Toyota, under threat from its own perceptions and also from giants like General Motors and the Volkswagen Group, just failed to become the first car maker in the history of the automobile to cross the 10-million unit mark in a year.
The Japanese numero uno retained its top spot in the global automotive pecking order yet again last year, with sales of 9.98 million units.
Also, Toyota has gone on record to state boldly that it does intend to become the first in the world to surpass the 10-million unit mark in a calendar year, and 2014 is when it intends to sell 10.32 million units, a 4% increase over 2013’s milestone.
Toyota’s tally includes sales from its eponymous brand plus also its Scion & Lexus specialist brands , along with wholly owned subsidiaries like Daihatsu mini-cars (biggest rival to Suzuki in small cars) and Hino range of commercial vehicles.
It has been a fine comeback by Toyota, which was rocked by the earthquake-tsunami combo that knocked manufacturing in Japan in 2011. Adding to it the brake issues (which was almost immediately condemned as a non-issue) in the US dealt production and sales a body blow then, enabling GM to reclaim its perch.
GM had led the world numero uno position for near close to 80 years until it lost out to Toyota in 2008 before retaining it for a solitary year in 2011. It was, however, business as usual in 2012 when Toyota reclaimed its leadership by the scant margin of 451,000 units.
All this has been brought up on the back of a changed stratagem by its president Akio Toyoda who has changed the perspective formed by his predecessors of going all out for volumes in the short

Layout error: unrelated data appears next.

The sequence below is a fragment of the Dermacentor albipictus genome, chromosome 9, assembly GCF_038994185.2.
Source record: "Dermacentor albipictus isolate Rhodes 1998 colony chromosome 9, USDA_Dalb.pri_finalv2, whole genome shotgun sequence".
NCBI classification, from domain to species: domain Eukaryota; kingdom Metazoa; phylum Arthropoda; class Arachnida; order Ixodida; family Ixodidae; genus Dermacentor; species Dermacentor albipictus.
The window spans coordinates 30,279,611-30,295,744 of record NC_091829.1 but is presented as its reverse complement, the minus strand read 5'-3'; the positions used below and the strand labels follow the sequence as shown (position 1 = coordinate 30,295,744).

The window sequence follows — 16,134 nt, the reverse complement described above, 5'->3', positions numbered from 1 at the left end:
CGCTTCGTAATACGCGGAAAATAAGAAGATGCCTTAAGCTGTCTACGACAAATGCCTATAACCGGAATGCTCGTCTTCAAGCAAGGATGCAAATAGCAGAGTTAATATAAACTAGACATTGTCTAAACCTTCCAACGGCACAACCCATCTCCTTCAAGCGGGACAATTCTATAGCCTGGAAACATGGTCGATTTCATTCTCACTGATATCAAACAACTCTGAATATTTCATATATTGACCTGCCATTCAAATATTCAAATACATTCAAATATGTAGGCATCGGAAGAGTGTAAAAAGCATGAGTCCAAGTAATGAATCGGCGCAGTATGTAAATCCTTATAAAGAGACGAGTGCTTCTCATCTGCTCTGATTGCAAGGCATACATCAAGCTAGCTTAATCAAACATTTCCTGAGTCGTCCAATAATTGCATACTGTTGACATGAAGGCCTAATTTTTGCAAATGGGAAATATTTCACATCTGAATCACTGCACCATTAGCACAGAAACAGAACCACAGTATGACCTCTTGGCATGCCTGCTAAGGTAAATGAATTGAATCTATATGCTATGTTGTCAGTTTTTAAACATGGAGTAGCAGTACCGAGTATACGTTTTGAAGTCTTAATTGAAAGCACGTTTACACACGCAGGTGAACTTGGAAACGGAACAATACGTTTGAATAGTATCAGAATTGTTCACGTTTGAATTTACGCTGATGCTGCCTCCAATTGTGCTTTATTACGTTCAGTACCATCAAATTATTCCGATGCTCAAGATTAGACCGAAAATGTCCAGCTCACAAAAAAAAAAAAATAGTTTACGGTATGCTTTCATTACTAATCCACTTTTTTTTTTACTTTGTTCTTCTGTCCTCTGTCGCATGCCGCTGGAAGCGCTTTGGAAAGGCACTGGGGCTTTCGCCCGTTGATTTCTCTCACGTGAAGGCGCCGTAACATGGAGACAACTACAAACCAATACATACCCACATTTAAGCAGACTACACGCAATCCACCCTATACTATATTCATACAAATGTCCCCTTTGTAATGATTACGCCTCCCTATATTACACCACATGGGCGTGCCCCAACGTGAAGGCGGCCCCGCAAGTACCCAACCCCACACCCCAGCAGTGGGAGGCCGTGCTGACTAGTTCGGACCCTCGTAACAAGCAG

He has mandated that a change to quality focused automobiles where making top-notch automobiles with far better manufacturing processes would help both sales and profits.
Akio Toyoda has often said that this is the kind of offensive he wants his company to embark on, targeting hearts and not volumes. He was quoted by Automotive News saying, “Going on the offensive means making ever-better cars and changing the way in which we produce cars.”
In 2007 the VW Group had stated its Mach 18 vision -- to make more than 10 million units per year by 2018 and also to go top of the pops in every other term.
While profitability and market capitalisation will need to be seen and addressed by bean counters, the fact is that VW could go past the 10-million mark in 2014 at the earliest or 2015 at the latest, which is a good 3 to 4 years ahead of its targeted mission. And with the German car maker having taken the new approach on the manufacturing front with its embracing of not just automotive technology for the masses but also very lean yet robust manufacturing processes—the MQB matrix being a case in point, it has been a lesson which Toyota has now also picked up.
Toyota which gave the world its unique and highly acclaimed TPS (Toyota Production System) is now adding to that with its TNGA, or Toyota New Global Architecture.
This will underpin a whole new modular concept in designing and developing a completely new range of cars from the next year all in a bid to manufacture newer and better cars in a more cost effective manner using shared aggregates and on the same manufacturing lines, while yet encompassing different characteristics to define the models differently.
This new approach with commonised designs under the skin is what the VW Group has thrived on and Toyota is now repaying the compliment by embracing this vital change in its thought process.
Now if only it can do something here in India where Akio Toyoda’s words to make meaningful automobiles much better and more cost-effective is just waiting to be be put into action.